Are they merely synonyms?
Is there really any discernible difference between being clever and being cunning? You are able to use both words in a sentence without altering the meaning of the sentence to drastically. Even most thesauruses will list the two as being synonyms of the other. Although the two are synonyms of one another there should be a difference between the two. Alternatively, is this just another case of English’s infamous complexity in having multiple upon multiple words meaning the exact same thing?
In the article which follows it is perhaps prudent to look at the dictionary meanings of the words, to begin with. This is the boring, if not logical step in looking for any differences that might occur besides the obvious one of spelling and pronunciation. That will be followed by an investigation into the connotations of both cunning and clever. This should show the differences between the two, even if subjective. Finally, I will provide an example from Greek Mythology which will allow you to decide whether the hero Perseus was cunning or clever in slaying Medusa.
Merriam-Webster provides the following dictionary meanings for the word clever:
“1a : skillful or adroit in using the hands or body : nimble clever fingers b : mentally quick and resourceful a clever young lawyer
2: marked by wit or ingenuity a clever solution a clever idea the play’s clever dialogue
3: dialect a : good b : easy to use or handle” (Merriam-Webster Dictionary 2017)
While cunning, in the same dictionary, is defined as:
“1: dexterous or crafty in the use of special resources (as skill or knowledge) or in attaining an end a cunning plotter
2: displaying keen insight a cunning observation
3: characterized by wiliness and trickery cunning schemes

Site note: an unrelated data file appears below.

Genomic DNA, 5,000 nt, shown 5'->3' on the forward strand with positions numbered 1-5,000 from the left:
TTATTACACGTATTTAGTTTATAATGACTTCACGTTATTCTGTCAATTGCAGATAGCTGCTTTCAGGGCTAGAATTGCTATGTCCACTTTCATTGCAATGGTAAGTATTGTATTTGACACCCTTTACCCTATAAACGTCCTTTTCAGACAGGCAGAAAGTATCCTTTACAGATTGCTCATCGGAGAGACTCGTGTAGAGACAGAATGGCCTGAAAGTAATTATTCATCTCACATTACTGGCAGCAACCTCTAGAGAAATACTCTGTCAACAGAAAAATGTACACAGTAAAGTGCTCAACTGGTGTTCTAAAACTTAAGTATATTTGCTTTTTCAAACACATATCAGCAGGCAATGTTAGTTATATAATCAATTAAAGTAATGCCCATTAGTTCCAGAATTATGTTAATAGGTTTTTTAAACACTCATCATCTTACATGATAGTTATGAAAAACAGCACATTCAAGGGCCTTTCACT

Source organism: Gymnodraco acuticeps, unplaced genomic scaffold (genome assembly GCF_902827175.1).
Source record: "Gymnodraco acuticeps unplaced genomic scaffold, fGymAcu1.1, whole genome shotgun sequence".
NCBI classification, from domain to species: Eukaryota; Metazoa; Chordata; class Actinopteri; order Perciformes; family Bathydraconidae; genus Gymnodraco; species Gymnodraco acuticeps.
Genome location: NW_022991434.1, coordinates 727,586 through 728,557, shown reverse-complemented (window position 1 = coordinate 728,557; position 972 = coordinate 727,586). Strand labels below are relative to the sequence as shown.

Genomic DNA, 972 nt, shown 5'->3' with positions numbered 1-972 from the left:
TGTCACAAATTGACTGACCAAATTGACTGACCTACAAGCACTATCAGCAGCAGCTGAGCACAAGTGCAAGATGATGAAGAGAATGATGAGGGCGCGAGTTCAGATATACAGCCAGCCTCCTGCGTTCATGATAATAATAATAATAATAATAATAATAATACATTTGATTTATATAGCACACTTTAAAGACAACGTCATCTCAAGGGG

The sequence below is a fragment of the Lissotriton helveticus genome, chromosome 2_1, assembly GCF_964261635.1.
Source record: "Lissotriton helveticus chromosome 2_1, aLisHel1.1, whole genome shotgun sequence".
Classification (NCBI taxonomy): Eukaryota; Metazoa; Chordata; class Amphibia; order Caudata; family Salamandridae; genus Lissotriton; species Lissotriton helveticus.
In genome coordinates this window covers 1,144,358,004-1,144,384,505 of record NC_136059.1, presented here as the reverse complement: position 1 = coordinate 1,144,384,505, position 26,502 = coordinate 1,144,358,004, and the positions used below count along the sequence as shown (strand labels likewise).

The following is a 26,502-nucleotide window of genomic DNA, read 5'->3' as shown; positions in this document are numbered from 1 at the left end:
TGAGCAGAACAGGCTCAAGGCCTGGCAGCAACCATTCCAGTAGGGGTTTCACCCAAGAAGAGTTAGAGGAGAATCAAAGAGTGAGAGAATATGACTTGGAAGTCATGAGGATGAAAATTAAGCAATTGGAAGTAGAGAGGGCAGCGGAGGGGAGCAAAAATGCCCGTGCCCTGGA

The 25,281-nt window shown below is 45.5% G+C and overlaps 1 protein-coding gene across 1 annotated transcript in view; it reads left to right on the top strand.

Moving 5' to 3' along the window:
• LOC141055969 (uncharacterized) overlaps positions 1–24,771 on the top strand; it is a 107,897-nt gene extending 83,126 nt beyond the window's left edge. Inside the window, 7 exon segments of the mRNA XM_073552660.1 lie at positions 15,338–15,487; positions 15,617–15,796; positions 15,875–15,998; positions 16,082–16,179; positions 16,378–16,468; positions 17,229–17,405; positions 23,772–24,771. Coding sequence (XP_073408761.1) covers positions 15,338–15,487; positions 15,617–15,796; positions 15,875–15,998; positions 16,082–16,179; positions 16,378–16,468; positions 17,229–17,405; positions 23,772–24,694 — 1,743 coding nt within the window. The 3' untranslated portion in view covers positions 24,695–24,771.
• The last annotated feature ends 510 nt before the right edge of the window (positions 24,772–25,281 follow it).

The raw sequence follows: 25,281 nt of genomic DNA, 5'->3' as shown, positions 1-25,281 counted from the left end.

4: prettily appealing: cute a cunning little kitten” (Merriam-Webster Dictionary 2017)
From the above meanings, it is clear that both cunning and clever require the intelligent use of a skill, experience, or tools at your disposal. What we do see is a difference in the language used to define the two words. In the definition for clever, we see the following words used to help define the word, “skillful”, “mentally quick”, “wit”, “ingenuity”. While “crafty”, “wiliness”, and “trickery” are used to help define the word cunning. From this, it is easy to conclude that in order to be cunning a certain amount of behavior generally not approved of as right makes up the action. You can, however, be cunning and clever simultaneously, as your plan to get that promotion by backstabbing another employee could be both clever and most certainly cunning. The act of backstabbing a work colleague should evoke a negative response or emotion. That is where the connotations of words assist in separating and providing different meanings for words that can have similar meanings.
The Merriam-Webster defines connotation as:
“1a : the suggesting of a meaning by a word apart from the thing it explicitly names or describes b : something suggested by a word or thing : implication the connotations of comfort that surrounded that old chair
2: the signification of something… that abuse of logic which consists in moving counters about as if they were known entities with a fixed connotation. — William Ralph Inge